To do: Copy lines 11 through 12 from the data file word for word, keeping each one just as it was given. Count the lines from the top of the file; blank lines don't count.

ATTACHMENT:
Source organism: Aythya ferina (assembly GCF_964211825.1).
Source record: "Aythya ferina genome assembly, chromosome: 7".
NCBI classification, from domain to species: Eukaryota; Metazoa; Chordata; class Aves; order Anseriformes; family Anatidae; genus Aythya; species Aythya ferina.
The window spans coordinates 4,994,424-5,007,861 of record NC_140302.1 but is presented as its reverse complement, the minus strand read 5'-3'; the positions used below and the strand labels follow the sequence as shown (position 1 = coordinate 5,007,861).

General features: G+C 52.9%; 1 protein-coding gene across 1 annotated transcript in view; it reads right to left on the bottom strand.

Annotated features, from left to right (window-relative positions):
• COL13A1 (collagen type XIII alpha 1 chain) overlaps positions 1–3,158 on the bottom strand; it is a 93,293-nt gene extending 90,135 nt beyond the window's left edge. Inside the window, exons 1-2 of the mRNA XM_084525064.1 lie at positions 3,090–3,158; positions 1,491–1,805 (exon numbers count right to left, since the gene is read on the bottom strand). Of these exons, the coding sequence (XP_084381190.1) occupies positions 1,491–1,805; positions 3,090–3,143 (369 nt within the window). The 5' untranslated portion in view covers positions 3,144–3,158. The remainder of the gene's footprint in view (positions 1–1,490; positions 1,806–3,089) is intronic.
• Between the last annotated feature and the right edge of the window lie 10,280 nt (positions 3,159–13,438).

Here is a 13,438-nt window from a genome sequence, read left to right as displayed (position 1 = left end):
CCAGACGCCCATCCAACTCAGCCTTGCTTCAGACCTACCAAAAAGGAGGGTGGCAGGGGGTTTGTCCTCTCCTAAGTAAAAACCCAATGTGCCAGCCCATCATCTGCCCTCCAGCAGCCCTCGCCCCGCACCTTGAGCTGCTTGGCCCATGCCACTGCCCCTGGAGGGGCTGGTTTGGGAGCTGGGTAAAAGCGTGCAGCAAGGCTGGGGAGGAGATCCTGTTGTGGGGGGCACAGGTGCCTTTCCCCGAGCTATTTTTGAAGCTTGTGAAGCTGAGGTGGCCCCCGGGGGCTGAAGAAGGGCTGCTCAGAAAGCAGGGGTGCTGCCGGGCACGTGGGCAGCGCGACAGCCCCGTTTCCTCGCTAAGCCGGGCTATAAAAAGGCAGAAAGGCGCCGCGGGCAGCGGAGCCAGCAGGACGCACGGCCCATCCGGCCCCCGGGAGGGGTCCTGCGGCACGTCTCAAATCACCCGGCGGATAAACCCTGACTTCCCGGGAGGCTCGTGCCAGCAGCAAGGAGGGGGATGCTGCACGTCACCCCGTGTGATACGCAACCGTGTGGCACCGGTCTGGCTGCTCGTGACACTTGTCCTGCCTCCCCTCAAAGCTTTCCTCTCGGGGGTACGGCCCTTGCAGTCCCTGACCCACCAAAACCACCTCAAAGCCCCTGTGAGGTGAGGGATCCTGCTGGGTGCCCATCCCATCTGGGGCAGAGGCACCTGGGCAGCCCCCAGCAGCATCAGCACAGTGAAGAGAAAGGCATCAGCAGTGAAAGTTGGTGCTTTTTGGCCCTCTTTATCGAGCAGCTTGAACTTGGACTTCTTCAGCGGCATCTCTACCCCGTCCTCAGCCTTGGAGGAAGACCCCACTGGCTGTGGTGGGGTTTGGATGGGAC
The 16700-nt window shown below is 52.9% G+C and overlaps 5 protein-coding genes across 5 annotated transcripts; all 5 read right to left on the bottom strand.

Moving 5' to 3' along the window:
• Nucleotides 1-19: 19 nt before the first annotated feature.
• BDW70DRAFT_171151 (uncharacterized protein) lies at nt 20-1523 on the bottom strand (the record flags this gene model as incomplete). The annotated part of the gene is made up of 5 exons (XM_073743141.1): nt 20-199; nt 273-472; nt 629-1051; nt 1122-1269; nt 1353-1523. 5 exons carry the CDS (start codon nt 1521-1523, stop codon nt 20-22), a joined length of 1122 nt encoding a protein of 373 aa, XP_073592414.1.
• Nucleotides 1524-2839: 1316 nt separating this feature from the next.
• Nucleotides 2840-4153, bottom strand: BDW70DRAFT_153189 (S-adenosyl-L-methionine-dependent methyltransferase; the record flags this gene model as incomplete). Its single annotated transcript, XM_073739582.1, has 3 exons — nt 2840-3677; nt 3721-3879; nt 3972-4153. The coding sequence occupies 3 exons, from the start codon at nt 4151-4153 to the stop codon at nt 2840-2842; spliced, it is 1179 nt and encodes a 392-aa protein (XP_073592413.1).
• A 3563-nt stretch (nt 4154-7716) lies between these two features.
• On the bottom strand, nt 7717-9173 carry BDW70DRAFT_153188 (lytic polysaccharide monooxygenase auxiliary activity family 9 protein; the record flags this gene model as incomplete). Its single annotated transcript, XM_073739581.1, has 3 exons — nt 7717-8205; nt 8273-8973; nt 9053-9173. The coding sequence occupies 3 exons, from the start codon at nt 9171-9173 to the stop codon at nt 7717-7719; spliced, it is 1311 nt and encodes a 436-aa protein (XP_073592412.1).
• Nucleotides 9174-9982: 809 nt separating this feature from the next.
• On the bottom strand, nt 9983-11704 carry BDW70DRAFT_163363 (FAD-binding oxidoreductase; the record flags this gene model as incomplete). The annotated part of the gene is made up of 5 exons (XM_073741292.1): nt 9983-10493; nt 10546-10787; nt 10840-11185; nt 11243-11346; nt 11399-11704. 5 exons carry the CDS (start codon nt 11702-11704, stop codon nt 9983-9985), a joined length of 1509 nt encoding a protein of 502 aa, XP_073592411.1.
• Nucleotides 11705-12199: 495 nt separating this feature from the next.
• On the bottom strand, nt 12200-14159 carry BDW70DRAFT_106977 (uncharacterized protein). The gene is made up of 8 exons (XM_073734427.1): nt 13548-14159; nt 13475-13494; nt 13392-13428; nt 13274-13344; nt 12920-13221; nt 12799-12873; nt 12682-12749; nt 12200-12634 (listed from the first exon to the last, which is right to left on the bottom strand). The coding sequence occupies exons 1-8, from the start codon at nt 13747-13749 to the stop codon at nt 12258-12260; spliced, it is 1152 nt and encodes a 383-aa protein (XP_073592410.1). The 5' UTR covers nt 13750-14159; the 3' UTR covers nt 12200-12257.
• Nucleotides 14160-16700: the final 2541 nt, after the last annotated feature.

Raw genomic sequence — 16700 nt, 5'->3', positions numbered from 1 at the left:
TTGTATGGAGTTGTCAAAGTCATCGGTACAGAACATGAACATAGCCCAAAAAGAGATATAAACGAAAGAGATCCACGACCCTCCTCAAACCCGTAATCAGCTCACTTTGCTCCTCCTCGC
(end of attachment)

The 16700-nt window shown below is 52.9% G+C and overlaps 5 protein-coding genes across 5 annotated transcripts; all 5 read right to left on the bottom strand.

Moving 5' to 3' along the window: